Kentucky has one of the highest rates of stroke in the nation, and in Eastern Kentucky, the burden of cardiovascular disease is especially severe. An innovative program is improving patient outcomes and saving money in the region by providing intensive, personalized support for stroke survivors and their families.
The Kentucky Care Coordination for Community Transitions program − a partnership between the UK Center of Excellence in Rural Health (CERH) in Hazard, Appalachian Regional Healthcare (ARH), and the UK College of Health Sciences − integrates a CERH community health worker with the ARH rehabilitation team to help stroke survivors transition back to their homes and to facilitate a network of community support.
Established in 2014 with pilot funding from the UK Center for Clinical and Translational Science and ARH, the project evolved into a permanent program in 2015. Just past its two-year anniversary, the program has supported nearly 150 individuals, helping them adjust to the new realities of life after a stroke, learn about chronic disease self-management, navigate complex health care and insurance systems, monitor their rehabilitation, and connect with other survivors and caregivers.
Improving health and saving money
The program has markedly improved health and well-being for participating stroke survivors, among whom there have been zero 30-day hospital readmissions and only one emergency department visit (which wasn’t stroke related). This is compared to 19 percent and 8 percent, respectively, of the matched control group of stroke survivors who chose not to join the program. The result is not only better health and quality of life for survivors and caregivers, but also a cost savings of more than $1.4 million over two years to the local healthcare system.
“We’re keeping people healthier and saving a phenomenal amount of money for the health care system,” said Patrick Kitzman, PhD, founding director of the program and professor of physical therapy in the UK College of Health Sciences. “But we also concentrate very much on the caregiver and family − we always look at the whole unit with our follow-up education and support.”
In 2016 alone, the program supported 70 individuals, including 512 encounters between the community health worker and participants and more than 1,000 provided services. Half of participants needed assistance obtaining durable medical equipment, 71 percent needed assistance obtaining essential medications, and 35 percent needed assistance obtaining health insurance.
A critical element of the program’s success is the integration of the community health worker, Keisha Hudson, with the stroke rehabilitation team at ARH. Hudson, who is from the local community, participates in the discharge planning for participating stroke patients so that she can establish a relationship with them and their families while they’re still in the hospital and get a head start on arranging for anything they might need when they get home − shower chairs, wheelchair ramps, medical equipment, etc.
Hudson then visits patients at their home within a week of discharge and provides weekly face-to-face meetings or phone follow-up calls which tapers to bi-weekly or monthly check-ins as patients improve. Some patients, however, have stayed with the program since its beginning.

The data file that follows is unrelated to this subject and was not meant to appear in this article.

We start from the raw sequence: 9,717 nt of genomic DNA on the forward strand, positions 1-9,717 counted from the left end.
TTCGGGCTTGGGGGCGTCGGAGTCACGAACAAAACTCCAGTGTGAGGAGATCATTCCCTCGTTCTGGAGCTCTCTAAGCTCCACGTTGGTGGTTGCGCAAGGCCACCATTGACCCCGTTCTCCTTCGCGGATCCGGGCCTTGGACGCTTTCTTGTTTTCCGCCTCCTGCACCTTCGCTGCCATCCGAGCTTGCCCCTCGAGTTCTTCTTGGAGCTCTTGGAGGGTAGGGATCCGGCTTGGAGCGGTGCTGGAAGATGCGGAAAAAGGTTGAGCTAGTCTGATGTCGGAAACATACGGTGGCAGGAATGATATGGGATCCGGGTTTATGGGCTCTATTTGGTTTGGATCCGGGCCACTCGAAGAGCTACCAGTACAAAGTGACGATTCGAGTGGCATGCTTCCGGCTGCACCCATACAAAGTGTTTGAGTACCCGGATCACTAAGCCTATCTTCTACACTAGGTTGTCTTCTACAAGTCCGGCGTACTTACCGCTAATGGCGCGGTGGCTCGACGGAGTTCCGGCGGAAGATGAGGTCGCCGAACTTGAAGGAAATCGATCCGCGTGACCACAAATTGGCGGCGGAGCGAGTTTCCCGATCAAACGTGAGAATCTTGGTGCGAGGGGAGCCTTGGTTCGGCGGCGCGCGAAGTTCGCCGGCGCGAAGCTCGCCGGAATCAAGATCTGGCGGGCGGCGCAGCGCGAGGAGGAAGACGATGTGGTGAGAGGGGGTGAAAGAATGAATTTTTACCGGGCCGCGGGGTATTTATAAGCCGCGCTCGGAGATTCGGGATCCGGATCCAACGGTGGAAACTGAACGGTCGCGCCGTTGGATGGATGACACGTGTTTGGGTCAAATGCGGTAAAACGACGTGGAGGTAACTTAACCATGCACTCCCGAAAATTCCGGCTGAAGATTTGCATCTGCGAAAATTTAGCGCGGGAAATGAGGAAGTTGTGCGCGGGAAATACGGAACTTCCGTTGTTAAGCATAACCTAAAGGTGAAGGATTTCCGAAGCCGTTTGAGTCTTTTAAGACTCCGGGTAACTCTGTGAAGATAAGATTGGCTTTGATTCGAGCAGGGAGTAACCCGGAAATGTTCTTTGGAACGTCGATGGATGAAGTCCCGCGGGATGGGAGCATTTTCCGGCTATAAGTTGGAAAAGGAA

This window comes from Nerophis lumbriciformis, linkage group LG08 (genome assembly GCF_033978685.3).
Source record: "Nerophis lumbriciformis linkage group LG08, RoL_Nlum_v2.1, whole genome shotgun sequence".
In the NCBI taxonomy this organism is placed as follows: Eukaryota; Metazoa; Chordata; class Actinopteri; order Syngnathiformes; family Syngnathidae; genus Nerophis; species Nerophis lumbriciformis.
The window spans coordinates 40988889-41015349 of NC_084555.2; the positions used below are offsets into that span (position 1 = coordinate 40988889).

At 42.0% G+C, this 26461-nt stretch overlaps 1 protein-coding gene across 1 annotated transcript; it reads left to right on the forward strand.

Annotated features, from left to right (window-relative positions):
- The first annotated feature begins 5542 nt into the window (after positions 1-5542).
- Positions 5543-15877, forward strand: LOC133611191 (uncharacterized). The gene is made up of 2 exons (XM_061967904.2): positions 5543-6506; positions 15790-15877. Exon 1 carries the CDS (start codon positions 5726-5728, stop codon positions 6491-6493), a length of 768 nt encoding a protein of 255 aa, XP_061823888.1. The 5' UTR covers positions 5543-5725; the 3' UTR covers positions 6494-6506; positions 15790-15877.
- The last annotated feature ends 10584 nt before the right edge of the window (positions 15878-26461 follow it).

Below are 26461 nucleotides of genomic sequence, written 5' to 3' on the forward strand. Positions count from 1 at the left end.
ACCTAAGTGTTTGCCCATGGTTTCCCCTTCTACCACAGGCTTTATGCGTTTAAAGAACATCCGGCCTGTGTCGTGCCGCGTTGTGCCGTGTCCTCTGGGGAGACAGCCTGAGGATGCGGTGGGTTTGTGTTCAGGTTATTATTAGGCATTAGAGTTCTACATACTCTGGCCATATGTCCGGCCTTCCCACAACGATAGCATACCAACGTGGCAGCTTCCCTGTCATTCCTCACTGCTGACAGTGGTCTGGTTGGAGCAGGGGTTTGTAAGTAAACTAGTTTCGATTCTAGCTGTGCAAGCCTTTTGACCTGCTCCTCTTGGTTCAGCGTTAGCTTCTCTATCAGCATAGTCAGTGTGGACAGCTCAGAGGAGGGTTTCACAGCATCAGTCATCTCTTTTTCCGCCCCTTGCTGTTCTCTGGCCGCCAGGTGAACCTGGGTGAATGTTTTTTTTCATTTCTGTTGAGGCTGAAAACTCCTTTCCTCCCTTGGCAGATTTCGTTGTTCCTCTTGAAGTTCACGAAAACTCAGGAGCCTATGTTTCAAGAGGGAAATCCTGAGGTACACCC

As she works with patients and families, Hudson provides health education and tracks compliance with medical visits and medication; when she notices that a patient has missed an appointment or medication, she figures out why. Sometimes the problem can be as simple as the patient lacking transportation, in which case Hudson can help them make arrangements to get to the clinic or pharmacy.
Such attention and regular communication allows Hudson to develop a personal relationship with patients and their families to the extent that she can often sense when something is “off” and intervene before a serious problem develops. While none of the patients in the transition program have been readmitted to the hospital for stroke complications within 30 days of discharge, Hudson’s attentive care has led to life-saving interventions related to patients’ other health issues; nearly 60 percent of participants have five or more co-morbid health conditions. Once, while speaking with a patient over the phone, Hudson recognized that the woman’s breathing sounded especially labored, and she told the patient to go to the hospital immediately. It turned out the woman had a dangerous level of fluid on her lungs and needed urgent treatment. While making a routine visit to check on a different patient, Hudson arrived to find them in a diabetic coma. With yet another patient, she caught an infected surgical site that required immediate attention.
Connecting with the community
Hudson also hosts a monthly stroke survivor and caregiver support group. It meets at the hospital, which allows currently hospitalized stroke survivors or their caregivers to come downstairs from the care unit and connect with the group before they go home.
“The program has evolved in the community because we’ve built trust as people hear about us through word of mouth. Some patients and caregivers have become really big advocates for us. One of the patients we’ve worked with for a while has had people in his community who’ve had strokes and he himself has referred them to us. We’ve proven to our community that we’re here to help and we’re here to stay and when we say we’re going to do something, we do it − that’s helped a lot,” Hudson said.